Monday, July 10, 2017

Be Square Top - Part 4

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  The previous tutorials showed you most of what you need to create your own Be Square Top. But, what if your creation isn't perfect? If it came out too small, there's not much you can do... Rip it out, or finish it and donate it. But if you followed my previous tip that bigger is better, here's what you can do to make bigger fit better:


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  At first glance, I thought the issue here was in the armhole. But, wait! I tried it on already and it fit, so how is the armhole too big for the dummy? After some measuring and moving, I realized the problem is actually in the neckline. Because I have an extra-small top stretched over a size small form and the granny stitches around the bust aren't as stretchy as the taller V-stitches, there was some resistance. Instead of pulling the top down to where it would actually ride, I stopped pulling it when the neckline was where I thought it should be... So after getting that straightened out:


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  Notice how the shoulder seams are too low? I didn't need to make the armholes tighter; I (mostly) needed to pull the neckline up.


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  I had left my stitch markers in that mark the corner spaces, so it made it easy to keep track of decreases without having to do much counting.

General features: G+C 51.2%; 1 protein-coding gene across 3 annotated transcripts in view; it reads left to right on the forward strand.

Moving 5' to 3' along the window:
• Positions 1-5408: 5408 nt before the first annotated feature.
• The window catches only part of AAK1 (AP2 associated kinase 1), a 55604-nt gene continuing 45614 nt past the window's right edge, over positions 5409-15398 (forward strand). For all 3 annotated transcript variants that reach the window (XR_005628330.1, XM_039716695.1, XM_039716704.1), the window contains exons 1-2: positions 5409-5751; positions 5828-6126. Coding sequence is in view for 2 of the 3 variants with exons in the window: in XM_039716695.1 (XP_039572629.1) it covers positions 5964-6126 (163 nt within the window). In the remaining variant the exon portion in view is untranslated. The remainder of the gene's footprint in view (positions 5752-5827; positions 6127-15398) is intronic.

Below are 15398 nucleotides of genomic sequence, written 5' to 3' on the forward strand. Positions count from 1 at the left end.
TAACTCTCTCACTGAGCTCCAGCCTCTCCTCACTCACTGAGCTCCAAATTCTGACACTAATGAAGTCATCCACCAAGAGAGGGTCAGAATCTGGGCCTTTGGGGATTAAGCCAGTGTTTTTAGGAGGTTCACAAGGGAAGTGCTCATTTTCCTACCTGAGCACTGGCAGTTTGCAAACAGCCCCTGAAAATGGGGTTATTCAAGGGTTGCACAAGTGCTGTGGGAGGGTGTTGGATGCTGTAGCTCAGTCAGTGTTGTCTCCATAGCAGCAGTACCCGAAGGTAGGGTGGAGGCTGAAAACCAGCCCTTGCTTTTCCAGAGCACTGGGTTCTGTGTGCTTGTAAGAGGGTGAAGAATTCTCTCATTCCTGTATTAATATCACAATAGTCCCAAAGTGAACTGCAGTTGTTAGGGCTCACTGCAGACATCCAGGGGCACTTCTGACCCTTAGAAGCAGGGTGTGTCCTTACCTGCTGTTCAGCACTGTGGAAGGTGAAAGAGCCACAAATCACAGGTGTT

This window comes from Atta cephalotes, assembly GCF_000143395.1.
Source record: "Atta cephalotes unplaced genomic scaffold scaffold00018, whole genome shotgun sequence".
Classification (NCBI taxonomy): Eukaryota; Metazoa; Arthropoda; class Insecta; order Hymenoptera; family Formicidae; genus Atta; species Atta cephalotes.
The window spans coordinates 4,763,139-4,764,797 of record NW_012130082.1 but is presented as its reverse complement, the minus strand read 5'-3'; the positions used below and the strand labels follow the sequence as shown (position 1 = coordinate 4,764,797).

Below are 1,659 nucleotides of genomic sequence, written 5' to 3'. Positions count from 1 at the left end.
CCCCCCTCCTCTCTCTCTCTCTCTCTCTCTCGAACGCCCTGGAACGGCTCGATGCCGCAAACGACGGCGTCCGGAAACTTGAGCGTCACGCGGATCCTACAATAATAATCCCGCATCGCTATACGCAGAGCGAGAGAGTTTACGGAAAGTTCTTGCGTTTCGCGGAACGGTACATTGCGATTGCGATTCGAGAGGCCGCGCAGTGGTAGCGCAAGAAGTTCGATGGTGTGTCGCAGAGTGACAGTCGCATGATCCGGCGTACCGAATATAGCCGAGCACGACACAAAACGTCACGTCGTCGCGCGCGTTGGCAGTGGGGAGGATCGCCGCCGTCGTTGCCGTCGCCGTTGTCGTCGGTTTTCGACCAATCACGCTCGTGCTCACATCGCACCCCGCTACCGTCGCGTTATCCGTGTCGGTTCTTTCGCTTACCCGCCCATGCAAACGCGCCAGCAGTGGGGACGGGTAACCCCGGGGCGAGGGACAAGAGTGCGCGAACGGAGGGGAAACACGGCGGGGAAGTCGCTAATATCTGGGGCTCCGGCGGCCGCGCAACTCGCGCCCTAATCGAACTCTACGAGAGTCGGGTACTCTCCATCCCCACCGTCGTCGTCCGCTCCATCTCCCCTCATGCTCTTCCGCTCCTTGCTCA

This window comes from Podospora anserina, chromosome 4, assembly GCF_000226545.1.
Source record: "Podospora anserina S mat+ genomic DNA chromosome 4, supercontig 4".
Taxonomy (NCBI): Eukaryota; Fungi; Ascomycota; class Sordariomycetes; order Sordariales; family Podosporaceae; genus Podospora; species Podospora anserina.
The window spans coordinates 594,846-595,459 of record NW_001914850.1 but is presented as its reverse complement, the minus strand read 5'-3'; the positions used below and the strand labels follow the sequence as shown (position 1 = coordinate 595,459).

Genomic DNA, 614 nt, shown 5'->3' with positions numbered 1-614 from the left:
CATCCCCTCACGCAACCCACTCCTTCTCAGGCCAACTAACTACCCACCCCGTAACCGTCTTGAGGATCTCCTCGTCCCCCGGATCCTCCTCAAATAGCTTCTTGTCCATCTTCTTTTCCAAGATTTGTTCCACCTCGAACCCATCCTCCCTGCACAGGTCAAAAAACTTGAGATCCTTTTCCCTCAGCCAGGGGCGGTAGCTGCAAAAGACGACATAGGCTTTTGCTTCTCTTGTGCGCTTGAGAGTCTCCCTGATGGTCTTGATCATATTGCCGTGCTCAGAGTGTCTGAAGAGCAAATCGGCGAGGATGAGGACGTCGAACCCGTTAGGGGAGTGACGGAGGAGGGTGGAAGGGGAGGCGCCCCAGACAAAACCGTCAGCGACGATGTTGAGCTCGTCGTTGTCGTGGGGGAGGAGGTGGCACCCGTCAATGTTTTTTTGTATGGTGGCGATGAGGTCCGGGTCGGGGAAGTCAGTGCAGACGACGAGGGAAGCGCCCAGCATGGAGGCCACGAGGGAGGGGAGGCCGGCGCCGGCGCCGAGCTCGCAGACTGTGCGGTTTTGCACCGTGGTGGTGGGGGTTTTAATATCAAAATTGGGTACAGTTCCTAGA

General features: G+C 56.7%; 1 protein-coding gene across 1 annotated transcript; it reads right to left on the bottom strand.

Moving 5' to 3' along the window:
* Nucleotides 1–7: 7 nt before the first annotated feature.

Although it seems like I needed to take some room out of the sleeves, the decreases are better done along the front and back. Decreasing too much around the shoulder seam will cause the sleeves to pucker.


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  I decreased the multiples of four (the 3-double crochet, 1-chain granny stitch) down to multiples of two (1-single crochet, 1-chain) across the bust and back.


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  The corner space marks the beginning of the sleeve, so that's where I stopped decreasing. Since making a few more variations of this design, I can say that I've discovered a better way: Decreasing less across the front and back then carrying the decreases a bit into the bottoms of the sleeves makes for a better fit that hugs your figure.


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  On this first attempt, the extra shaping still worked. I kept the stitch count the same along the sleeves with four single crochet in each space.

And notice how the stitches made a bit of a scalloped edge?


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  Well, I could have left the sleeves alone... The armhole hung just a bit too low, but I liked it because I don't want wool all the way up to my armpit, anyway. That scalloped edge, though... I liked it! So, I decided to copy it around each armhole:


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  The single crochet stitches aren't stretchy like the rest of the top, so I used that to my advantage. The problem with the fit wasn't so much the size as the stretch... And stiffening up the edge of the sleeves stopped the top from stretching too low.


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  I did throw a tiny decrease into the bottom of the armhole by shortening to three single crochet for the third-to-last stitch, and then just two single crochet in the last two. With that little decrease of five stitches, the armhole pulled up to the perfect place - Not to high, and not too low.